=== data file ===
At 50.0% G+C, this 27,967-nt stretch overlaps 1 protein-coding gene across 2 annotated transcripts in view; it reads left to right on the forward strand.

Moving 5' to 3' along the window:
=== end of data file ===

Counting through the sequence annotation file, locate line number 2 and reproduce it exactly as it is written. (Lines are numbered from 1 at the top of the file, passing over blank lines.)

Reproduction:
Moving 5' to 3' along the window: